Everyone agrees that overt hypothyroidism and overt hyperthyroidism in pregnancy should be treated. I conducted a study published in 2019 in Thyroid which examined the prevalence of overt hypothyroidism and overt hyperthyroidism as well as subclinical hypothyroidism. Obvious hypothyroidism was found in 0.5% of the population. The prevalence of overt hyperthyroidism is 0.65%. If you add that up, it’s 1.15%. Slightly more than one in 100 women will have overt thyroid disease, and everyone agrees that overt hypothyroidism and overt hyperthyroidism have a negative impact on the pregnancy and the mother. My argument is simple. Simply, the identification and treatment of overt thyroid disease during pregnancy has enough beneficial impact to warrant universal screening.

A separate but related issue is whether or not to screen for subclinical hypothyroidism in pregnancy. The 2017 ATA Thyroid and Pregnancy Guidelines recommend treating pregnant women with subclinical hypothyroidism (thyroid-stimulating hormone 4-10 mIU/mL) who are pregnant if they test positive for thyroid antibodies, but they only indicate that levothyroxine can be considered for women with subclinical hypothyroidism who are negative for thyroid antibodies. Data published following the 2017 ATA guideline provide moderately strong evidence that treatment of subclinical hypothyroidism during pregnancy in thyroid antibody negative women decreases preterm birth and increases offspring IQ. Accordingly, I believe the ATA’s Thyroid and Pregnancy Guidelines should be updated to recommend that all women with subclinical hypothyroidism, regardless of thyroid antibody status, be treated.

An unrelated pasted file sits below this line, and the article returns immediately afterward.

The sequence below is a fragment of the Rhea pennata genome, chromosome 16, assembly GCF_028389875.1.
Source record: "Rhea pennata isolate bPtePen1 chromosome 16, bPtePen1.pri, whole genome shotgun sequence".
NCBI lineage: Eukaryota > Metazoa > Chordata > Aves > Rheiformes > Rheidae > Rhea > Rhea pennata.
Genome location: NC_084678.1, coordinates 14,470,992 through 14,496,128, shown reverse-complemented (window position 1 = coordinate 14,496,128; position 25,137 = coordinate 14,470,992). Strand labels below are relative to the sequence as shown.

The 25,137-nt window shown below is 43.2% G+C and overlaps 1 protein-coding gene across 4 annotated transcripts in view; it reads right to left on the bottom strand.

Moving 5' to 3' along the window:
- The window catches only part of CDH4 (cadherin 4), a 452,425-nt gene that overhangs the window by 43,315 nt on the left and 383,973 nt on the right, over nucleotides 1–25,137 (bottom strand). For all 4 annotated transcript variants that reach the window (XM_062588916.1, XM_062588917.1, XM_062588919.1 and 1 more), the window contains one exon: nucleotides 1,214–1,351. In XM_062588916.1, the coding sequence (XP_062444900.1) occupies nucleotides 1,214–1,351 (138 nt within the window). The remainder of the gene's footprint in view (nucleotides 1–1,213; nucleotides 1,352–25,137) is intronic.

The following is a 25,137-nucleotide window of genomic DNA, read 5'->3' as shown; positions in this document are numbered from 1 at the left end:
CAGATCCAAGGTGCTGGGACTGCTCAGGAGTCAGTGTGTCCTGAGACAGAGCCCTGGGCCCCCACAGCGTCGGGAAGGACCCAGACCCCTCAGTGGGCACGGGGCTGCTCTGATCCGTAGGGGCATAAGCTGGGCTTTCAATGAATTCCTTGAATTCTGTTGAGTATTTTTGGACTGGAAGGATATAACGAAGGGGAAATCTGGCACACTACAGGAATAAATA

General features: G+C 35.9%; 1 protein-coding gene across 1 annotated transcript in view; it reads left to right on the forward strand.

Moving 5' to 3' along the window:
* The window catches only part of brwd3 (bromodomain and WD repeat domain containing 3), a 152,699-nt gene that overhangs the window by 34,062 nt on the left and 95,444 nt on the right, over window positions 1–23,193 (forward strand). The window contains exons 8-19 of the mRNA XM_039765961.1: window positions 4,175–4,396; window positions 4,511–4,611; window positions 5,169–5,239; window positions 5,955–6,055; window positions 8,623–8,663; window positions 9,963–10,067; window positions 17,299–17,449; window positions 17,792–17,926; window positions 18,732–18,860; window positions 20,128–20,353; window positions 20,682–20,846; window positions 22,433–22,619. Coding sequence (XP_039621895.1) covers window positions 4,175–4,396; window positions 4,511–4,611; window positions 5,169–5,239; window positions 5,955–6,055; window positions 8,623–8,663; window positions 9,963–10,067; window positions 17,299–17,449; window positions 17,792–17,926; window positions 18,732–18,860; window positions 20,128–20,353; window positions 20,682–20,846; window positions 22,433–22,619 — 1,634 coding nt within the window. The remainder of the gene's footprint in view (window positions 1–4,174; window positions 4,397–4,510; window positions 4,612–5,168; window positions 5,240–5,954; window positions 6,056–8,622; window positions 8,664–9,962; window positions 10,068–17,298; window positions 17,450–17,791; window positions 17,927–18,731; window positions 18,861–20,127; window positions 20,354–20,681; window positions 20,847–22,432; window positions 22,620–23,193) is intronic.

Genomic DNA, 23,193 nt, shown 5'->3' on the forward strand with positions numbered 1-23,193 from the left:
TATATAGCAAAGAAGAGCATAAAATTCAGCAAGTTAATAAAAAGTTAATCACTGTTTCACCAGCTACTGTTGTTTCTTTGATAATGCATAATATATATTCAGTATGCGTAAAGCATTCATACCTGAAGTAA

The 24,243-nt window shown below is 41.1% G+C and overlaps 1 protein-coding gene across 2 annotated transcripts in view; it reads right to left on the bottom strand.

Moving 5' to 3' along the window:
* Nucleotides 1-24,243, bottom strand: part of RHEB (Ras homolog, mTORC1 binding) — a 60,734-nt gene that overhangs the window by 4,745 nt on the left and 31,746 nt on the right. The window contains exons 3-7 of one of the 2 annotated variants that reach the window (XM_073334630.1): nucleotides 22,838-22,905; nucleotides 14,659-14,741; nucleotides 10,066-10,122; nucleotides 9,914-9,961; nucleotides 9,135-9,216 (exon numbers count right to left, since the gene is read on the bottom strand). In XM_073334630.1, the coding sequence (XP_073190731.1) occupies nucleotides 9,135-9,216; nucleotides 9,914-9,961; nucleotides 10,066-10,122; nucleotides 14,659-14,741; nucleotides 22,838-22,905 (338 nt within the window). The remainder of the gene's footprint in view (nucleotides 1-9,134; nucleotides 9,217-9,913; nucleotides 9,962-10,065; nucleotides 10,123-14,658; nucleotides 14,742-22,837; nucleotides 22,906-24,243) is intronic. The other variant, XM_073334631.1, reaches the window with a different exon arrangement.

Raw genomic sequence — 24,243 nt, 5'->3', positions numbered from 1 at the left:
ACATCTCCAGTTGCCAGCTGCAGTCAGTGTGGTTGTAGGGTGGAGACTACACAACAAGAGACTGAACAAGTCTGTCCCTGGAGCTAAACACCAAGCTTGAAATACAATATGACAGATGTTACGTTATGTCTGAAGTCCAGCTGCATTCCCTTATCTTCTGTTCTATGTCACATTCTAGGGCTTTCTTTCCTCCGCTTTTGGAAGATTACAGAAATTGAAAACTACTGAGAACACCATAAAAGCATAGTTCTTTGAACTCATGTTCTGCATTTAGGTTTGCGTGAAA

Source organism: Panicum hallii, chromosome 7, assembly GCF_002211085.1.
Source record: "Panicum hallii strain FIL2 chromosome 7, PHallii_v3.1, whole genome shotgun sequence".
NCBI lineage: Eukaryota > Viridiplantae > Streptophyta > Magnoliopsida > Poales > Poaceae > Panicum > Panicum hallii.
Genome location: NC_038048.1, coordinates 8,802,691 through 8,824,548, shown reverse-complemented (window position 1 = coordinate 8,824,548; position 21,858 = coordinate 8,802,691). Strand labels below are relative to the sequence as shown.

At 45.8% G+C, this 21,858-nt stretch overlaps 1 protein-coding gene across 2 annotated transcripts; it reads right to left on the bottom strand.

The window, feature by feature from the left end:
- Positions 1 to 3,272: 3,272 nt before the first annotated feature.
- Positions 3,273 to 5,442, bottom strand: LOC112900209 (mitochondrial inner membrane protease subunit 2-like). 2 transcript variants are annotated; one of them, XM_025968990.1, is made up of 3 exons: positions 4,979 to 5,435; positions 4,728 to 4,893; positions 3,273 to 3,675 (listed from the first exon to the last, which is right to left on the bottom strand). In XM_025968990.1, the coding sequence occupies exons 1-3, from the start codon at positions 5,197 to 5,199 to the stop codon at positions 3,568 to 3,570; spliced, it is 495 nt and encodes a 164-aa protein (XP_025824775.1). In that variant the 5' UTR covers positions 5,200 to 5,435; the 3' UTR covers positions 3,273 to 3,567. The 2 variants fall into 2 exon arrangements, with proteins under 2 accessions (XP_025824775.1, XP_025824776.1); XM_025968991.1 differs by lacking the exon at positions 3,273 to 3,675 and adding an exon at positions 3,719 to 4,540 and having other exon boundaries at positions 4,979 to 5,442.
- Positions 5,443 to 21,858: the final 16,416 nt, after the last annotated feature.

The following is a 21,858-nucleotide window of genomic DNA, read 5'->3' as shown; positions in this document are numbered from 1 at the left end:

Helio: Why is universal thyroid screening so controversial? What research has been ended on this topic?

Stagnaro-Green: It’s controversial because you recommend testing 3 million women in the United States. The main area of ​​controversy, however, concerns the benefits of treating pregnant women with subclinical thyroid disease. This discussion has obscured the fact that screening and treatment of overt thyroid disease alone meets all the criteria for universal screening.